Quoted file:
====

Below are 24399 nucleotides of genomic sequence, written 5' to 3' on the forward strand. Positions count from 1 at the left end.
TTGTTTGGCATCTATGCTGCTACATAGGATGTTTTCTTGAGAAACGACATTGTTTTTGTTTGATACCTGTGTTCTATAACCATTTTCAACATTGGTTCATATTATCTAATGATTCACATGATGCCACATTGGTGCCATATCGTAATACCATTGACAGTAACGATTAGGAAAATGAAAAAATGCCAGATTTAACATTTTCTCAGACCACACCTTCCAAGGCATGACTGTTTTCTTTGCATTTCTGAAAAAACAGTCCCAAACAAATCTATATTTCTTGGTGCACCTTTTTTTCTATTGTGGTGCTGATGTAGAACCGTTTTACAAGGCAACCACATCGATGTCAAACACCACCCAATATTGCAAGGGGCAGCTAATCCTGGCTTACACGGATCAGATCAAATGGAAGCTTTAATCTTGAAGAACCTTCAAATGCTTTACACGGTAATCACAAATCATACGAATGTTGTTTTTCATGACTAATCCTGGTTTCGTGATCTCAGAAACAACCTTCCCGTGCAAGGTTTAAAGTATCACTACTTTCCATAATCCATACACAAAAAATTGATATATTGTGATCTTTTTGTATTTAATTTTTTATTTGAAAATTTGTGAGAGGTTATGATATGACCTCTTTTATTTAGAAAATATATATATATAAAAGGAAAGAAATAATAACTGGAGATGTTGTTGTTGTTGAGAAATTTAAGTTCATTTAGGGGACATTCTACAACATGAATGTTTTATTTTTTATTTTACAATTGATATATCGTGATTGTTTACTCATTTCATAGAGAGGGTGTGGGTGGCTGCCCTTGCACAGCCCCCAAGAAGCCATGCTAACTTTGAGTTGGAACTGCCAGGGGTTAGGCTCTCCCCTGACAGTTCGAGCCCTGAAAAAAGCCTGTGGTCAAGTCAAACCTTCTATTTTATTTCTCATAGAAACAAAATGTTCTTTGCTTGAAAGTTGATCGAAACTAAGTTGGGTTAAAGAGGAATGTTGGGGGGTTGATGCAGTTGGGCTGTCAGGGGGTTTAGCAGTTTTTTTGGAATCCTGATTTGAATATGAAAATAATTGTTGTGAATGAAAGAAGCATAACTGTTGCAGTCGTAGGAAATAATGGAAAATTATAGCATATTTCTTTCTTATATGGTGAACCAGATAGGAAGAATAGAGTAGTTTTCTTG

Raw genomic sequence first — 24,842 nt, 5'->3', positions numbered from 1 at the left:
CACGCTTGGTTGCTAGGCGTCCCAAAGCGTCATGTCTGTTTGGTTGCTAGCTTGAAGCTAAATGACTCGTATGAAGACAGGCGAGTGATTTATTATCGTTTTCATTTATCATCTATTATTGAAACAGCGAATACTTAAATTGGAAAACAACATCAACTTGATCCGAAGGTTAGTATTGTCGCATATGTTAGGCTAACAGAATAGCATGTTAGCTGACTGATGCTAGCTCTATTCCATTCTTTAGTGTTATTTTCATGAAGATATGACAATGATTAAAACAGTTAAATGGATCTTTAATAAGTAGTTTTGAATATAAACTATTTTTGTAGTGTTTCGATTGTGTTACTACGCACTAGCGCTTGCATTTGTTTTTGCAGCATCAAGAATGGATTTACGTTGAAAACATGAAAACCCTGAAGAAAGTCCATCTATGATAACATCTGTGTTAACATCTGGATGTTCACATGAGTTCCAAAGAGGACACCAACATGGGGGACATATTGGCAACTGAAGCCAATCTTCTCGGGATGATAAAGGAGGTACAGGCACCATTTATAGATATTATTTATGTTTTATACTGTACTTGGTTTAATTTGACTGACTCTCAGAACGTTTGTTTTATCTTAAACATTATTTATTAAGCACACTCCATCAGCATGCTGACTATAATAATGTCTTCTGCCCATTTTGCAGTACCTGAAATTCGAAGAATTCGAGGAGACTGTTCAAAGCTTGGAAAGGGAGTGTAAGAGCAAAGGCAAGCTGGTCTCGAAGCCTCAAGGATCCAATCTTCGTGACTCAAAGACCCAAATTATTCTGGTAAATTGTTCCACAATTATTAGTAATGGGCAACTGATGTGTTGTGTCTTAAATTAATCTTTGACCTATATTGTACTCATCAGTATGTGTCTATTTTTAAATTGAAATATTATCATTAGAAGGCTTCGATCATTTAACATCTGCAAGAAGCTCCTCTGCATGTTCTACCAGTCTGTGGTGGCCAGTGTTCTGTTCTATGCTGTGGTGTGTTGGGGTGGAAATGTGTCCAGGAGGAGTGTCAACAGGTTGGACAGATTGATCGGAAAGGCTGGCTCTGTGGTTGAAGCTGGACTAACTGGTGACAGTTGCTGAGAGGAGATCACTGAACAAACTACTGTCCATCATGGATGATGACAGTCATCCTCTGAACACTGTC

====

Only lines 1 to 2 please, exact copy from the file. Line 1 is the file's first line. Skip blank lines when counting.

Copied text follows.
Below are 24399 nucleotides of genomic sequence, written 5' to 3' on the forward strand. Positions count from 1 at the left end.
TTGTTTGGCATCTATGCTGCTACATAGGATGTTTTCTTGAGAAACGACATTGTTTTTGTTTGATACCTGTGTTCTATAACCATTTTCAACATTGGTTCATATTATCTAATGATTCACATGATGCCACATTGGTGCCATATCGTAATACCATTGACAGTAACGATTAGGAAAATGAAAAAATGCCAGATTTAACATTTTCTCAGACCACACCTTCCAAGGCATGACTGTTTTCTTTGCATTTCTGAAAAAACAGTCCCAAACAAATCTATATTTCTTGGTGCACCTTTTTTTCTATTGTGGTGCTGATGTAGAACCGTTTTACAAGGCAACCACATCGATGTCAAACACCACCCAATATTGCAAGGGGCAGCTAATCCTGGCTTACACGGATCAGATCAAATGGAAGCTTTAATCTTGAAGAACCTTCAAATGCTTTACACGGTAATCACAAATCATACGAATGTTGTTTTTCATGACTAATCCTGGTTTCGTGATCTCAGAAACAACCTTCCCGTGCAAGGTTTAAAGTATCACTACTTTCCATAATCCATACACAAAAAATTGATATATTGTGATCTTTTTGTATTTAATTTTTTATTTGAAAATTTGTGAGAGGTTATGATATGACCTCTTTTATTTAGAAAATATATATATATAAAAGGAAAGAAATAATAACTGGAGATGTTGTTGTTGTTGAGAAATTTAAGTTCATTTAGGGGACATTCTACAACATGAATGTTTTATTTTTTATTTTACAATTGATATATCGTGATTGTTTACTCATTTCATAGAGAGGGTGTGGGTGGCTGCCCTTGCACAGCCCCCAAGAAGCCATGCTAACTTTGAGTTGGAACTGCCAGGGGTTAGGCTCTCCCCTGACAGTTCGAGCCCTGAAAAAAGCCTGTGGTCAAGTCAAACCTTCTATTTTATTTCTCATAGAAACAAAATGTTCTTTGCTTGAAAGTTGATCGAAACTAAGTTGGGTTAAAGAGGAATGTTGGGGGGTTGATGCAGTTGGGCTGTCAGGGGGTTTAGCAGTTTTTTTGGAATCCTGATTTGAATATGAAAATAATTGTTGTGAATGAAAGAAGCATAACTGTTGCAGTCGTAGGAAATAATGGAAAATTATAGCATATTTCTTTCTTATATGGTGAACCAGATAGGAAGAATAGAGTAGTTTTCTTG